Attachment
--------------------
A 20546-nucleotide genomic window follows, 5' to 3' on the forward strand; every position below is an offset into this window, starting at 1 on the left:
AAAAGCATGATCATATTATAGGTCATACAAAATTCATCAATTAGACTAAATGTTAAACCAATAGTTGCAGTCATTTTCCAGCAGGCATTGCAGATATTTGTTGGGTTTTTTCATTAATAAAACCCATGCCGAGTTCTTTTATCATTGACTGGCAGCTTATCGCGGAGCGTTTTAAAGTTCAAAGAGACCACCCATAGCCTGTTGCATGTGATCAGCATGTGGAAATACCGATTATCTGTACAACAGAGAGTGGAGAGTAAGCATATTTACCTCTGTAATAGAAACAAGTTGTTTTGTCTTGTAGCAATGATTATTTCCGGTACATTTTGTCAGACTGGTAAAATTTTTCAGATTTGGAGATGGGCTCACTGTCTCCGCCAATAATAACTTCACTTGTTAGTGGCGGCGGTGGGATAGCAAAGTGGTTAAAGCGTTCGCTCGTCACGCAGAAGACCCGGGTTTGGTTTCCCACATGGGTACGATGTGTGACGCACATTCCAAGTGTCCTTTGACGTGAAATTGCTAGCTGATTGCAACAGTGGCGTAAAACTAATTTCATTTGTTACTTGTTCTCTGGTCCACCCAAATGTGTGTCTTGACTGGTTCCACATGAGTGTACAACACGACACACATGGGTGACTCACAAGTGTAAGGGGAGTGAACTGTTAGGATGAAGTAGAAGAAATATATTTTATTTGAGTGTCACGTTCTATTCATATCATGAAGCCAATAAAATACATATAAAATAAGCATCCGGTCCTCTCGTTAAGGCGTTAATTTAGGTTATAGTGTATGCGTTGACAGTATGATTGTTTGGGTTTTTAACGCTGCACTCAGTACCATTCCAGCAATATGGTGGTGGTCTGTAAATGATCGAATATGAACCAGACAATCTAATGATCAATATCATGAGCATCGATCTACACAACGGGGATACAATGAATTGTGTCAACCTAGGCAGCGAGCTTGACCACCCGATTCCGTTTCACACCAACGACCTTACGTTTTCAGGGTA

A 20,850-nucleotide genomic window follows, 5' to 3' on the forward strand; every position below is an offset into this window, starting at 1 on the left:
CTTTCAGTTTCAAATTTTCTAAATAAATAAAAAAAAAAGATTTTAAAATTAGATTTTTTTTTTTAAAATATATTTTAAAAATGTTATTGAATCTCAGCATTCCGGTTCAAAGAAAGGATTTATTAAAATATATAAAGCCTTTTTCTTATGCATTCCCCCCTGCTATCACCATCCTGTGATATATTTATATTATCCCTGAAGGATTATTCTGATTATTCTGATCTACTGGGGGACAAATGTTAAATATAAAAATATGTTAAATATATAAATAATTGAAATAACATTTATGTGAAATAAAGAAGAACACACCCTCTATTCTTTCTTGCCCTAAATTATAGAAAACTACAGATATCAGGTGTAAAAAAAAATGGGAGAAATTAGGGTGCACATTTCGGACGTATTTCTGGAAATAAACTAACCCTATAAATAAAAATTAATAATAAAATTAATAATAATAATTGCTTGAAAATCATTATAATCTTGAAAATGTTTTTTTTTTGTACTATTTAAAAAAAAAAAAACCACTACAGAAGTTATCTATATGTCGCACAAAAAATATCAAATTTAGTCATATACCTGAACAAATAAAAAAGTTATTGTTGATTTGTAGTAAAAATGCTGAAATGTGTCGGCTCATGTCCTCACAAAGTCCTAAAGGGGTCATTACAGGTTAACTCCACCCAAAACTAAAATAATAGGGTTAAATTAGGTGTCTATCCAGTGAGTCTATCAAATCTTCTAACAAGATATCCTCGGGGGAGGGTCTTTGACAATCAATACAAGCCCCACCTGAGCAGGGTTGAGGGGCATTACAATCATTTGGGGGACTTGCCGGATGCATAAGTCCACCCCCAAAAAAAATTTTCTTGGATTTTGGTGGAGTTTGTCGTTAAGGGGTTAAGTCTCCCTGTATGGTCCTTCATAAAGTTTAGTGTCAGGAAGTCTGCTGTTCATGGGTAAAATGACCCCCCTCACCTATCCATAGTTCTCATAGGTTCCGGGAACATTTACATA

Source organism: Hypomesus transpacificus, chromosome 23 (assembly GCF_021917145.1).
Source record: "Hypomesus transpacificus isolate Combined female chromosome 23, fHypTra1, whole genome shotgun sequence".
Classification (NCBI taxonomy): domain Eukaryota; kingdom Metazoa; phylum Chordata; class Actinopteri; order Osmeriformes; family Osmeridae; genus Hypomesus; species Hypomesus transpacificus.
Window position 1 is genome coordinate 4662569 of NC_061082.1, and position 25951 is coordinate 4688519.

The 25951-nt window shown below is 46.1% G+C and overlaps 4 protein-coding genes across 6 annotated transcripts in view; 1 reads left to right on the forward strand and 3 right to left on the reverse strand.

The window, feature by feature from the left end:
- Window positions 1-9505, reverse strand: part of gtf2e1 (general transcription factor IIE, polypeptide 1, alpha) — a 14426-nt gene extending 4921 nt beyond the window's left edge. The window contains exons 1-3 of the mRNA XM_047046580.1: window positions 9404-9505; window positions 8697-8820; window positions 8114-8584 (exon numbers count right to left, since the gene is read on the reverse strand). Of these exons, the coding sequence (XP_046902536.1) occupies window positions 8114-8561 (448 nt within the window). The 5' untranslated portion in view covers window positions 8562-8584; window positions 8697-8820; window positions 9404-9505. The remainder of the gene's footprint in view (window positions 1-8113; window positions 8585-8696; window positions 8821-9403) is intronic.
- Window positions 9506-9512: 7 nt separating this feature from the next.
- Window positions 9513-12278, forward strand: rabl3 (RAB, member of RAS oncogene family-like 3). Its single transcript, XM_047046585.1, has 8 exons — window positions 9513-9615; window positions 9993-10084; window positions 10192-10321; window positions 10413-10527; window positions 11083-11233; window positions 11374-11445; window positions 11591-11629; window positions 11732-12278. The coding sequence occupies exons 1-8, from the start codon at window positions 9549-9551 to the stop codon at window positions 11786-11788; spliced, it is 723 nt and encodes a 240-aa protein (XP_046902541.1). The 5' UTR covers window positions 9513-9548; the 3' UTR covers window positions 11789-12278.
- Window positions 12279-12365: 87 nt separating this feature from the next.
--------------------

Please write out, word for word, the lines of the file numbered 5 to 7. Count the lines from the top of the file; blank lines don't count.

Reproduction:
Source organism: Hypomesus transpacificus, chromosome 23 (assembly GCF_021917145.1).
Source record: "Hypomesus transpacificus isolate Combined female chromosome 23, fHypTra1, whole genome shotgun sequence".
Classification (NCBI taxonomy): domain Eukaryota; kingdom Metazoa; phylum Chordata; class Actinopteri; order Osmeriformes; family Osmeridae; genus Hypomesus; species Hypomesus transpacificus.